All of this takes place on the steps of the Civic Center. After the opening scene, the audience is split into four groups—each one led by one of our lotería card narrators. Each audience group is then led to four different locations and begins to see the repercussions of the accident.

During short scenes, we see the grieving Dolores look for her lost little boy; Salvador as he goes to prison; Andrès’ sister, Luz, and her abusive husband, Mundo; and Socorro and daughter, Estrella, among others. Woven throughout are scenes that will feel familiar to any Santa Ana resident or visitor and depict a community that gathers together and refuses to give up. The audience moves to each of the four locations and sees all of the sides of the stories, piecing together the narrative from the brief flashes of the lives they witness.

Some of the characters speak English, some of them speak Spanish and some of them whip back and forth between the two.

Monolingual speakers will appreciate a third layer of this production—the visual elements. Projections, dancers, and puppets of all shapes and sizes help to tell the story. You’re not meant to understand every word unless you speak both languages; the experience is a rich metaphor for the city of Santa Ana and its denizens.

The game of lotería inspires not only the characters of the four guides but is woven into the fabric of the play. Each scene is named for one of the iconic cards and, like the game itself, these characters’ lives have an element of chance. You must play the hand you are dealt in life and, as the play informs us, “You can’t change your fate … but you can change your future.”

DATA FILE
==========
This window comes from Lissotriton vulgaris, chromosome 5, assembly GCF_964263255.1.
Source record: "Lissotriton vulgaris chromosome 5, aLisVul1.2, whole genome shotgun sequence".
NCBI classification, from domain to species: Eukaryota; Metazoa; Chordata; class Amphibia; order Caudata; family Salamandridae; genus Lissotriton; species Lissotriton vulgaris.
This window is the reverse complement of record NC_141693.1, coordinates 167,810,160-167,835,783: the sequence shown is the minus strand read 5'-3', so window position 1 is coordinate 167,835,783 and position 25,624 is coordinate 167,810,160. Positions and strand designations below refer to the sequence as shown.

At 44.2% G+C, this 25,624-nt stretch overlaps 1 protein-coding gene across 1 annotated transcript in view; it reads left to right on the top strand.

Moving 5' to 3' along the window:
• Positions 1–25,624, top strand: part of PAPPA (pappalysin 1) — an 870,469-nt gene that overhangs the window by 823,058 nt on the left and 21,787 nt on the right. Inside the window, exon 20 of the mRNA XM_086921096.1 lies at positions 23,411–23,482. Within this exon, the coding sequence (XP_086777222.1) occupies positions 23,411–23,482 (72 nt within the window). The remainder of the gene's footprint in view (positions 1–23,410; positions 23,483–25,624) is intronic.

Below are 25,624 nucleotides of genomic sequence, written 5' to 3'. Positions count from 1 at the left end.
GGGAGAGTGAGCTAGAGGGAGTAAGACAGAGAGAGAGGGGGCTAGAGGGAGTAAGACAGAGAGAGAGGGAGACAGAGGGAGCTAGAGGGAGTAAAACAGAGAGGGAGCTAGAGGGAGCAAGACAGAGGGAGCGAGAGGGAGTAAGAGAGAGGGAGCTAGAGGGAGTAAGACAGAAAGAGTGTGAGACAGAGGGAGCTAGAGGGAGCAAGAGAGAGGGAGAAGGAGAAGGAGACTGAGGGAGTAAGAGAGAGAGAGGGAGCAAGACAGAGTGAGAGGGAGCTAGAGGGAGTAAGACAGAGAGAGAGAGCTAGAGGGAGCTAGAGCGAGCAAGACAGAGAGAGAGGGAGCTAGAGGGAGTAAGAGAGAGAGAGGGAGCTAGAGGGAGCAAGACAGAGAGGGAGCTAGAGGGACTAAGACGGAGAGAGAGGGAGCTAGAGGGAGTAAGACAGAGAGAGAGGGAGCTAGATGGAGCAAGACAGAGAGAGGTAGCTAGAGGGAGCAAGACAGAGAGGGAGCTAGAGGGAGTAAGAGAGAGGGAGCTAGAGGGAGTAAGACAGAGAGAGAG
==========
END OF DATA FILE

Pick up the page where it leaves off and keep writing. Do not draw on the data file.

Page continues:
The notion of change resonates for the Santa Ana community that has witnessed many rebirths of its downtown, from a movie star heyday mid-century to the family owned businesses that have dominated the landscape and are beginning to give way to a new generation. The Long Road Today/El Largo Camino de Hoy is a portrait of a city in flux but held together by the strength and will of the people within it.

After the audience has traveled to each of the four sites, the guides bring everyone together to the plaza of the flags, to embrace all the stories—the light and the dark, the history and the present—and to celebrate the community of Santa Ana. And Santa’na.

Reserve your free tickets.

Thursday, September 11, 2014

"The Tempest" Bewitches First Nighters